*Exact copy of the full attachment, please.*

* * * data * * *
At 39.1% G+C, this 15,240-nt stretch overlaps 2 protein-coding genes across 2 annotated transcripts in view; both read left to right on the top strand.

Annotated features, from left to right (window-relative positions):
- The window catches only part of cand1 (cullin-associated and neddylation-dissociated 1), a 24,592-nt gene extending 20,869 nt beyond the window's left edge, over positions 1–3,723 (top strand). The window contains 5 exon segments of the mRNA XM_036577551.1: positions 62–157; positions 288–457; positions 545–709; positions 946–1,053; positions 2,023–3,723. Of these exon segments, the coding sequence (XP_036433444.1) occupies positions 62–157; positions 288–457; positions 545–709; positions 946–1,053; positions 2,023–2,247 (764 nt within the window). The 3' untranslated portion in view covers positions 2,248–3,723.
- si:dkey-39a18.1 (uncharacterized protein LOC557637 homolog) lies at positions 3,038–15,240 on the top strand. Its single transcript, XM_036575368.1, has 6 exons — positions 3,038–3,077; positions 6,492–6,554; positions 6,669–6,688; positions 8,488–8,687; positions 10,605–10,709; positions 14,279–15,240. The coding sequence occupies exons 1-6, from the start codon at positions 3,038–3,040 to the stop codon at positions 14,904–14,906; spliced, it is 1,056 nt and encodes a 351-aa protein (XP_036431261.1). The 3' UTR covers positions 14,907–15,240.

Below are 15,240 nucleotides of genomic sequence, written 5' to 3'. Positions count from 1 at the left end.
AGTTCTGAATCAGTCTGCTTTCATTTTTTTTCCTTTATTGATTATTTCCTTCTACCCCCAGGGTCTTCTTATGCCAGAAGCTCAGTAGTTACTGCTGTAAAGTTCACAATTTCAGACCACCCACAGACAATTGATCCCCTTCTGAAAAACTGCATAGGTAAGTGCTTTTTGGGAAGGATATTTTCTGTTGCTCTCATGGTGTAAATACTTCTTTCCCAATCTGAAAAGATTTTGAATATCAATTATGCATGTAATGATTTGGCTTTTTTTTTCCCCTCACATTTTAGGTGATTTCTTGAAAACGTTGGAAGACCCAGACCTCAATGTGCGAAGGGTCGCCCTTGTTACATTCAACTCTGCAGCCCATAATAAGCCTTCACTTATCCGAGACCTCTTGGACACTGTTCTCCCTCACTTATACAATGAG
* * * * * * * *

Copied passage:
At 39.1% G+C, this 15,240-nt stretch overlaps 2 protein-coding genes across 2 annotated transcripts in view; both read left to right on the top strand.

Annotated features, from left to right (window-relative positions):
- The window catches only part of cand1 (cullin-associated and neddylation-dissociated 1), a 24,592-nt gene extending 20,869 nt beyond the window's left edge, over positions 1–3,723 (top strand). The window contains 5 exon segments of the mRNA XM_036577551.1: positions 62–157; positions 288–457; positions 545–709; positions 946–1,053; positions 2,023–3,723. Of these exon segments, the coding sequence (XP_036433444.1) occupies positions 62–157; positions 288–457; positions 545–709; positions 946–1,053; positions 2,023–2,247 (764 nt within the window). The 3' untranslated portion in view covers positions 2,248–3,723.
- si:dkey-39a18.1 (uncharacterized protein LOC557637 homolog) lies at positions 3,038–15,240 on the top strand. Its single transcript, XM_036575368.1, has 6 exons — positions 3,038–3,077; positions 6,492–6,554; positions 6,669–6,688; positions 8,488–8,687; positions 10,605–10,709; positions 14,279–15,240. The coding sequence occupies exons 1-6, from the start codon at positions 3,038–3,040 to the stop codon at positions 14,904–14,906; spliced, it is 1,056 nt and encodes a 351-aa protein (XP_036431261.1). The 3' UTR covers positions 14,907–15,240.

Below are 15,240 nucleotides of genomic sequence, written 5' to 3'. Positions count from 1 at the left end.
AGTTCTGAATCAGTCTGCTTTCATTTTTTTTCCTTTATTGATTATTTCCTTCTACCCCCAGGGTCTTCTTATGCCAGAAGCTCAGTAGTTACTGCTGTAAAGTTCACAATTTCAGACCACCCACAGACAATTGATCCCCTTCTGAAAAACTGCATAGGTAAGTGCTTTTTGGGAAGGATATTTTCTGTTGCTCTCATGGTGTAAATACTTCTTTCCCAATCTGAAAAGATTTTGAATATCAATTATGCATGTAATGATTTGGCTTTTTTTTTCCCCTCACATTTTAGGTGATTTCTTGAAAACGTTGGAAGACCCAGACCTCAATGTGCGAAGGGTCGCCCTTGTTACATTCAACTCTGCAGCCCATAATAAGCCTTCACTTATCCGAGACCTCTTGGACACTGTTCTCCCTCACTTATACAATGAG